People wait in chairs and cars during testing for Covid-19 at a drive- and walk-through pop-up venue in Melbourne. Photograph: William West/AFP via Getty Images
People wait in chairs and cars during testing for Covid-19 at a drive- and walk-through pop-up venue in Melbourne. Photograph: William West/AFP via Getty Images

In China, an outbreak linked to a food market struck Beijing last month, and authorities responded with targeted lockdowns and widespread testing, a model now being followed in Australia. In Singapore, the virus rapidly multiplied in dormitories crowded with migrant workers.

In Australia, the coronavirus has taken hold in pockets around Melbourne where government messaging has not always been effective because of language barriers and other problems like distrust of authorities. Fears of testing for the virus run high, and people with low incomes may be less able to stay home from work when ill.

Some of these areas also experience high rates of homelessness and overcrowding, making it difficult for people to adhere to social-distancing guidelines.

“If some of them don’t go to work, and they’re not on the JobKeeper and JobSeeker, they are left on charity to survive,” says Eddie Micallef, chair of the Ethnic Communities Council of Victoria, referring to government subsidy measures.

The dangers were foreshadowed in May, when a panel of doctors and experts warned the Australian government that it had missed an opportunity to protect migrant communities.

Micallef and other community leaders say communication by state and federal authorities to high-risk groups had fallen short of what would have been necessary to prevent infections. Some say that translated information took too long to reach them and was not clear.

“You almost need a university degree to try to understand it,” Mohammad Al-Khafaji, chief executive of the Federation of Ethnic Communities’ Councils of Australia, says of a multipage document on the coronavirus that the government had translated into Arabic.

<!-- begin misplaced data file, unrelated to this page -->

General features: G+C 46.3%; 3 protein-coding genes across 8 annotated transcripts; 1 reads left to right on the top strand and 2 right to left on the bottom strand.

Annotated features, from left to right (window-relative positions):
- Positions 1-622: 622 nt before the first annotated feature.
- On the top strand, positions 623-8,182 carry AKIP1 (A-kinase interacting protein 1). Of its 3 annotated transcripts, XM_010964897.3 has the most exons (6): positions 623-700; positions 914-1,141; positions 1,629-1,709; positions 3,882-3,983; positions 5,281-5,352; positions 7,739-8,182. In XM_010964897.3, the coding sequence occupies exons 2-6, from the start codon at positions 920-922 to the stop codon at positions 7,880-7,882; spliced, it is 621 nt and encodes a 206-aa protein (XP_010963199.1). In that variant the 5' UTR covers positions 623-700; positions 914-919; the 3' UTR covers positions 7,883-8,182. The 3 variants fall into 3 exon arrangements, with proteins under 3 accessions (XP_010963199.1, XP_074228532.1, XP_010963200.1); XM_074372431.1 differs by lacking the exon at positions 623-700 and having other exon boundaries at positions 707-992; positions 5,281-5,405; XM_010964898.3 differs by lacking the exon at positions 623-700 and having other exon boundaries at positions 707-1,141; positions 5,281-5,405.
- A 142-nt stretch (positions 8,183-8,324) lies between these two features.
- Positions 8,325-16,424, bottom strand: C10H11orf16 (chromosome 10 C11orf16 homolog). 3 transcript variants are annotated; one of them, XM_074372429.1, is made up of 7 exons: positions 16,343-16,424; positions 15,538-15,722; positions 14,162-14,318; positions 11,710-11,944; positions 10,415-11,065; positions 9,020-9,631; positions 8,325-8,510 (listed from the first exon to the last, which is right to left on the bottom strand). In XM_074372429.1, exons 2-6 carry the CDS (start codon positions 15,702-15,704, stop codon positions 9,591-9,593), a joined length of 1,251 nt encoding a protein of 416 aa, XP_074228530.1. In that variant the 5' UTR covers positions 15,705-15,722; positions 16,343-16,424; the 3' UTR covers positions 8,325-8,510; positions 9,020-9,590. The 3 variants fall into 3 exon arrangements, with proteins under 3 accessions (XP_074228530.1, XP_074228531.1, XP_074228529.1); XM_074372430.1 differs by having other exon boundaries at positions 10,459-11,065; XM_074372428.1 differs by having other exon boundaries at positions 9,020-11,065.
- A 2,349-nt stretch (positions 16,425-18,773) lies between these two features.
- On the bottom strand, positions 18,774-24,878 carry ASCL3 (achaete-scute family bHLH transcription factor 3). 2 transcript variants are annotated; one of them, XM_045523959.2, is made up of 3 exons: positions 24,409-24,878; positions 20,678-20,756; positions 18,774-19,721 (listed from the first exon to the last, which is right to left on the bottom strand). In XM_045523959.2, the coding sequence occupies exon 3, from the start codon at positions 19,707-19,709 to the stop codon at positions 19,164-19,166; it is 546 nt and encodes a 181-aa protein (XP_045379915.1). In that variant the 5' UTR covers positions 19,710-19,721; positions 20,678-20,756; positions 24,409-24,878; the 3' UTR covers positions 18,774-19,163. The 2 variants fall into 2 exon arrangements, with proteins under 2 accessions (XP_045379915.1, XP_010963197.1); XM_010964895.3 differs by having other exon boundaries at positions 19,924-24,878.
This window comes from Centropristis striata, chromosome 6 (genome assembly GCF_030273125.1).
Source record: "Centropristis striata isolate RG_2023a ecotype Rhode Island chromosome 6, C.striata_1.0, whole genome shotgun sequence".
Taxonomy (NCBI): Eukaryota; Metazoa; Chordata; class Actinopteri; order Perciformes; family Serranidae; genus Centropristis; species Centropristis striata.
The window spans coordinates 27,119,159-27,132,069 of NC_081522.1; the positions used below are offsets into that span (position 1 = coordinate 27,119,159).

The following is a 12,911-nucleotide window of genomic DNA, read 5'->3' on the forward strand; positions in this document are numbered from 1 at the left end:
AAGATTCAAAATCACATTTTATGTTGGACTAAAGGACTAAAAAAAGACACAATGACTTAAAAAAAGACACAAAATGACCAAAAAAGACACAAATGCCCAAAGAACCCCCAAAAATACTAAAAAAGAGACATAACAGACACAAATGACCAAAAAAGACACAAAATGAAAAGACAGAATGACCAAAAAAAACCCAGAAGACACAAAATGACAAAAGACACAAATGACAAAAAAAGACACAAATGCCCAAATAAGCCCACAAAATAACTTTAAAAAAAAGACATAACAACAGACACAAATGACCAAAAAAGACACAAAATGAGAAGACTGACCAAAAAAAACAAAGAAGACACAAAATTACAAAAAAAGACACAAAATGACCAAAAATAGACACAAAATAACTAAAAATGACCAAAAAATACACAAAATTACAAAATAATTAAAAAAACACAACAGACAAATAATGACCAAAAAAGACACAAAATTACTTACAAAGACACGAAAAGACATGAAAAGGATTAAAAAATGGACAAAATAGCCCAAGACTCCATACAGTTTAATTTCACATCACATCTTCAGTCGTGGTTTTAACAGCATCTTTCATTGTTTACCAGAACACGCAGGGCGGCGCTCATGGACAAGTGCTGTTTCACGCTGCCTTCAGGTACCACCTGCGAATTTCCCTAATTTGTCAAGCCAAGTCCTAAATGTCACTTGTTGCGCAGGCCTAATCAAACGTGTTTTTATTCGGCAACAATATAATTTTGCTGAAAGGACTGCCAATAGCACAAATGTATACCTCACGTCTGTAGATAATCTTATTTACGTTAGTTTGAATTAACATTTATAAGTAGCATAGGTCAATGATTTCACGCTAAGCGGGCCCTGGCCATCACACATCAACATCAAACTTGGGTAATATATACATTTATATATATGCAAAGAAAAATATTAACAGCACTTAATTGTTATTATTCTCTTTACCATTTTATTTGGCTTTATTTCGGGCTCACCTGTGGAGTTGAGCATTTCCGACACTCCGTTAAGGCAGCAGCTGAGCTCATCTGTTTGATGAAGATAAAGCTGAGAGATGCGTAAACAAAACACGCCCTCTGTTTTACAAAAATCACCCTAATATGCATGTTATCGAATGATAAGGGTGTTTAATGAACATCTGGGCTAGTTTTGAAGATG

He and other experts also warn that lockdowns enforced by police – especially at a time of global scrutiny of police abuses – may only harm communities already wary of authorities and exacerbate their sense of isolation.

“We have to get people to understand the importance of being home. That’s not through fines, and that’s not through overpolicing,” says Rebecca Wickes, an associate professor of criminology and director of the Migration and Inclusion Center at Monash University in Melbourne. “That’s not going to create the behaviour change that we are looking for.”

She adds that, while a first wave of racism related to the coronavirus had targeted people of Asian descent, a second wave against migrant and ethnic communities was emerging because of misconceptions that these groups did not heed public health advice.

Leaders in the Islamic community also say they worried that anti-Muslim sentiment had risen after reports that one of Melbourne’s clusters had originated at an Eid celebration last month.

It is not these disadvantaged communities that deserve blame, Wickes says, but rather the “global citizens coming back from their cruises and their ski trips to Aspen. We seem to have forgotten the history of how this virus took hold in Australia.”

For Mayar, eliminating both the stigma of the virus and the racism that can accompany it comes with every rap on a door: Although he wears gloves and is careful to keep 6 feet of distance between himself and the residents, he does not wear a mask.

He acknowledges the risks involved. “But in the end, we are humans, and we don’t want to look at one another like aliens,” he says. “Even if we do encounter someone who is ill, we need to show our compassion.” – New York Times